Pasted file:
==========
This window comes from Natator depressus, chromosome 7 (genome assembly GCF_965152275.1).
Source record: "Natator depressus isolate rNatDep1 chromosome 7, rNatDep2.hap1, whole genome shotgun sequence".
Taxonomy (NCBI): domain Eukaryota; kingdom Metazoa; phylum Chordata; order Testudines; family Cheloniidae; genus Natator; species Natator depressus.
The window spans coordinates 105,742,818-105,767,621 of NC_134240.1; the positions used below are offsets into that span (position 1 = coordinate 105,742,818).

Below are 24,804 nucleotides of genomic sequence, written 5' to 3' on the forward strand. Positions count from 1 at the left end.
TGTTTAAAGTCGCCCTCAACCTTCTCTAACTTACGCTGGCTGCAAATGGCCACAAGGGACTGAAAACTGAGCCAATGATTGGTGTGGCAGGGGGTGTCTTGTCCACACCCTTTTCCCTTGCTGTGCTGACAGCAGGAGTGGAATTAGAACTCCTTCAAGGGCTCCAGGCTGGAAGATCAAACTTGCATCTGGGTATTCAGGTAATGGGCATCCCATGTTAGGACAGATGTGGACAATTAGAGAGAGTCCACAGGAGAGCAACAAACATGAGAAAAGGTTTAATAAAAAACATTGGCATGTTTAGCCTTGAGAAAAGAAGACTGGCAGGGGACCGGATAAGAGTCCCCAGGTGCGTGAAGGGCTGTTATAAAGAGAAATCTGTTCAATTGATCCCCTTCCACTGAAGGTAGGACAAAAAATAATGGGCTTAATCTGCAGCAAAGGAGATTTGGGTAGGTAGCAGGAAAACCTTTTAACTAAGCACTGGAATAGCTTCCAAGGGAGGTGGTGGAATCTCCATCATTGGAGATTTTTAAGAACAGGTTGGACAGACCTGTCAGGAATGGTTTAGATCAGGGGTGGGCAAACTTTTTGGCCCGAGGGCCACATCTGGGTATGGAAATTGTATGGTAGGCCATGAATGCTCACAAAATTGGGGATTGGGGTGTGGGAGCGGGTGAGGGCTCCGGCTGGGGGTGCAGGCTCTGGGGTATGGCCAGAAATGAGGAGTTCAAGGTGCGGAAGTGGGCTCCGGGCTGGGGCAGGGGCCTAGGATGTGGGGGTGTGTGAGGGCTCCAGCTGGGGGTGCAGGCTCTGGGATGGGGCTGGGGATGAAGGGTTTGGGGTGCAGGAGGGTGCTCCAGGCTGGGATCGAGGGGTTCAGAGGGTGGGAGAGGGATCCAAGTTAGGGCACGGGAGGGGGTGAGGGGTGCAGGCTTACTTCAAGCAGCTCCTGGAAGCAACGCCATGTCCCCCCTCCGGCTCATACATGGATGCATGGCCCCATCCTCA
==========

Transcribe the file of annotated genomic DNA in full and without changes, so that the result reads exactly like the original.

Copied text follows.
This window comes from Natator depressus, chromosome 7 (genome assembly GCF_965152275.1).
Source record: "Natator depressus isolate rNatDep1 chromosome 7, rNatDep2.hap1, whole genome shotgun sequence".
Taxonomy (NCBI): domain Eukaryota; kingdom Metazoa; phylum Chordata; order Testudines; family Cheloniidae; genus Natator; species Natator depressus.
The window spans coordinates 105,742,818-105,767,621 of NC_134240.1; the positions used below are offsets into that span (position 1 = coordinate 105,742,818).

Below are 24,804 nucleotides of genomic sequence, written 5' to 3' on the forward strand. Positions count from 1 at the left end.
TGTTTAAAGTCGCCCTCAACCTTCTCTAACTTACGCTGGCTGCAAATGGCCACAAGGGACTGAAAACTGAGCCAATGATTGGTGTGGCAGGGGGTGTCTTGTCCACACCCTTTTCCCTTGCTGTGCTGACAGCAGGAGTGGAATTAGAACTCCTTCAAGGGCTCCAGGCTGGAAGATCAAACTTGCATCTGGGTATTCAGGTAATGGGCATCCCATGTTAGGACAGATGTGGACAATTAGAGAGAGTCCACAGGAGAGCAACAAACATGAGAAAAGGTTTAATAAAAAACATTGGCATGTTTAGCCTTGAGAAAAGAAGACTGGCAGGGGACCGGATAAGAGTCCCCAGGTGCGTGAAGGGCTGTTATAAAGAGAAATCTGTTCAATTGATCCCCTTCCACTGAAGGTAGGACAAAAAATAATGGGCTTAATCTGCAGCAAAGGAGATTTGGGTAGGTAGCAGGAAAACCTTTTAACTAAGCACTGGAATAGCTTCCAAGGGAGGTGGTGGAATCTCCATCATTGGAGATTTTTAAGAACAGGTTGGACAGACCTGTCAGGAATGGTTTAGATCAGGGGTGGGCAAACTTTTTGGCCCGAGGGCCACATCTGGGTATGGAAATTGTATGGTAGGCCATGAATGCTCACAAAATTGGGGATTGGGGTGTGGGAGCGGGTGAGGGCTCCGGCTGGGGGTGCAGGCTCTGGGGTATGGCCAGAAATGAGGAGTTCAAGGTGCGGAAGTGGGCTCCGGGCTGGGGCAGGGGCCTAGGATGTGGGGGTGTGTGAGGGCTCCAGCTGGGGGTGCAGGCTCTGGGATGGGGCTGGGGATGAAGGGTTTGGGGTGCAGGAGGGTGCTCCAGGCTGGGATCGAGGGGTTCAGAGGGTGGGAGAGGGATCCAAGTTAGGGCACGGGAGGGGGTGAGGGGTGCAGGCTTACTTCAAGCAGCTCCTGGAAGCAACGCCATGTCCCCCCTCCGGCTCATACATGGATGCATGGCCCCATCCTCA